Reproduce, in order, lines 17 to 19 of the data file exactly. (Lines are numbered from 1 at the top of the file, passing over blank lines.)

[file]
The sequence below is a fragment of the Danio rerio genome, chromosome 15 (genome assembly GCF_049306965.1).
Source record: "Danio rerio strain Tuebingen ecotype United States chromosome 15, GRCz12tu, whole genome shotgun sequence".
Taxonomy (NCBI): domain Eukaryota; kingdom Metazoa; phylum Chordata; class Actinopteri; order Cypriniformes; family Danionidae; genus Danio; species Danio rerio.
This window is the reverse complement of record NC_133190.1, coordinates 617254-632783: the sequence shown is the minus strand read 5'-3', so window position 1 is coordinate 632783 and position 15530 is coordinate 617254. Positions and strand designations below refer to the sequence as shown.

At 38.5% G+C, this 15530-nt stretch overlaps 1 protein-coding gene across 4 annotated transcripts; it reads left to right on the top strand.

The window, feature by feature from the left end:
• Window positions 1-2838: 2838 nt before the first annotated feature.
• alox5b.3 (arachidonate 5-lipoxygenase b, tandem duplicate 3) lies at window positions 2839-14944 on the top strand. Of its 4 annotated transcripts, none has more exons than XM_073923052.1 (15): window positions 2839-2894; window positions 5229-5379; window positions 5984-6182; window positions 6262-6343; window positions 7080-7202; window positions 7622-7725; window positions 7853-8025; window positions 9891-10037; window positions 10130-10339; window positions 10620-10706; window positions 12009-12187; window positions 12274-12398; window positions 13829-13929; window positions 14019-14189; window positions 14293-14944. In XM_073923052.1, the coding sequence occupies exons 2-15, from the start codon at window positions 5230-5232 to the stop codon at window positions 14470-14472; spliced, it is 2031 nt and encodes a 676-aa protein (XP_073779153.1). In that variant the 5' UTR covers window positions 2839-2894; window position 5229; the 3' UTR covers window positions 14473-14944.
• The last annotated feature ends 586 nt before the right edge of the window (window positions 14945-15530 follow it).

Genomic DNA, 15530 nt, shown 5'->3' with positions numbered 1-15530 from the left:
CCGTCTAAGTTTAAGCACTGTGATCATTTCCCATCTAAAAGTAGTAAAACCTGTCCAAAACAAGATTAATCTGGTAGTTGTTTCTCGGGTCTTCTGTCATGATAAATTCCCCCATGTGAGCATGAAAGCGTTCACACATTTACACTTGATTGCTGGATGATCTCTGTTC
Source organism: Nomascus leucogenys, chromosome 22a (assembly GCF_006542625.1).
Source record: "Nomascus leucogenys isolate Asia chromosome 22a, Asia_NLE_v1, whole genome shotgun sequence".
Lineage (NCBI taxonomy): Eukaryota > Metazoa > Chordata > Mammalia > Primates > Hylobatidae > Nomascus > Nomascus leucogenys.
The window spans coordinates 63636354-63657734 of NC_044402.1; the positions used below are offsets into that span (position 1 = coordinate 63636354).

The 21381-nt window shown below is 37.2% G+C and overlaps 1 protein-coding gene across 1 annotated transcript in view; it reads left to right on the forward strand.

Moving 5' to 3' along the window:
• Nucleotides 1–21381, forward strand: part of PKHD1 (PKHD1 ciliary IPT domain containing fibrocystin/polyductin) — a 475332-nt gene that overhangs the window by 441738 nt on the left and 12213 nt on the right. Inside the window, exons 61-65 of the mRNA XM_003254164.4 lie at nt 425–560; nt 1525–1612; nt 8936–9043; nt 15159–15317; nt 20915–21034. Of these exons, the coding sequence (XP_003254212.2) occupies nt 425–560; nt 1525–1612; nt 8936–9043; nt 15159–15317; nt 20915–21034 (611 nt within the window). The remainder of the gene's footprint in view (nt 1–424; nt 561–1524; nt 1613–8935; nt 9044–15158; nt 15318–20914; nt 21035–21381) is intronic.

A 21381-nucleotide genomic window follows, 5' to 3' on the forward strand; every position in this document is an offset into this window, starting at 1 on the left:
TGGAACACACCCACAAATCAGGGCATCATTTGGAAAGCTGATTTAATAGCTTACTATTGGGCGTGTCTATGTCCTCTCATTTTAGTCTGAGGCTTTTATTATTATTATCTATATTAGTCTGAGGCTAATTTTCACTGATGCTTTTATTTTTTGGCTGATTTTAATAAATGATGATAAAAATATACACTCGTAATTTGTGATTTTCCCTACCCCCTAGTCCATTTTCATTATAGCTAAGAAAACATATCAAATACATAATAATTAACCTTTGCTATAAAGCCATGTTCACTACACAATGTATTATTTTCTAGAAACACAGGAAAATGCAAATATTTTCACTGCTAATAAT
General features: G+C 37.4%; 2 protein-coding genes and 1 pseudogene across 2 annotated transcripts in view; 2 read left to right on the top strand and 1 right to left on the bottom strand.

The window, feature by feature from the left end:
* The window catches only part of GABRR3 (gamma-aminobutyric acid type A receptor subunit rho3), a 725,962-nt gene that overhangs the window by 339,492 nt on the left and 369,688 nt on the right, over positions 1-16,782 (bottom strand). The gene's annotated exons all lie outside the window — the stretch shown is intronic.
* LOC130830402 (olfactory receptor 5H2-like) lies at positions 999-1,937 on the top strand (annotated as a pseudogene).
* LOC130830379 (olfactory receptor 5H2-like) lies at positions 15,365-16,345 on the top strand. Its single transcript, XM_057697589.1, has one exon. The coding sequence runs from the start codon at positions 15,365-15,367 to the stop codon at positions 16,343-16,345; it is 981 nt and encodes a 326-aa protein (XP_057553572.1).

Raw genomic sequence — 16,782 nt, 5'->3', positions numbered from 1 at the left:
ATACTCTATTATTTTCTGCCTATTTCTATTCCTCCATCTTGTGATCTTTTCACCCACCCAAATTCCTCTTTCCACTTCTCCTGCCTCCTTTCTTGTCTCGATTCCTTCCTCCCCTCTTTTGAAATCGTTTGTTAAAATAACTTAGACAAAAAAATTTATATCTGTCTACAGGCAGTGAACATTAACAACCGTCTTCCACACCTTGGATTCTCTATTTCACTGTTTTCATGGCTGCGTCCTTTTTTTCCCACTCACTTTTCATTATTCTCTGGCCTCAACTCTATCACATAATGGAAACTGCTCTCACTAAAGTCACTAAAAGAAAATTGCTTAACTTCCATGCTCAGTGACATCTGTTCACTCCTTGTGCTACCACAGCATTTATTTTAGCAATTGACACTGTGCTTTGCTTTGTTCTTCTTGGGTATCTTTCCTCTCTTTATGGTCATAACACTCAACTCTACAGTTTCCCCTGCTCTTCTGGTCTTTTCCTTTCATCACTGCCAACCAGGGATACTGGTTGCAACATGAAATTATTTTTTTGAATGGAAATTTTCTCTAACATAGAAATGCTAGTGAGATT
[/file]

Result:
Moving 5' to 3' along the window:
• Nucleotides 1–21381, forward strand: part of PKHD1 (PKHD1 ciliary IPT domain containing fibrocystin/polyductin) — a 475332-nt gene that overhangs the window by 441738 nt on the left and 12213 nt on the right. Inside the window, exons 61-65 of the mRNA XM_003254164.4 lie at nt 425–560; nt 1525–1612; nt 8936–9043; nt 15159–15317; nt 20915–21034. Of these exons, the coding sequence (XP_003254212.2) occupies nt 425–560; nt 1525–1612; nt 8936–9043; nt 15159–15317; nt 20915–21034 (611 nt within the window). The remainder of the gene's footprint in view (nt 1–424; nt 561–1524; nt 1613–8935; nt 9044–15158; nt 15318–20914; nt 21035–21381) is intronic.

A 21381-nucleotide genomic window follows, 5' to 3' on the forward strand; every position in this document is an offset into this window, starting at 1 on the left: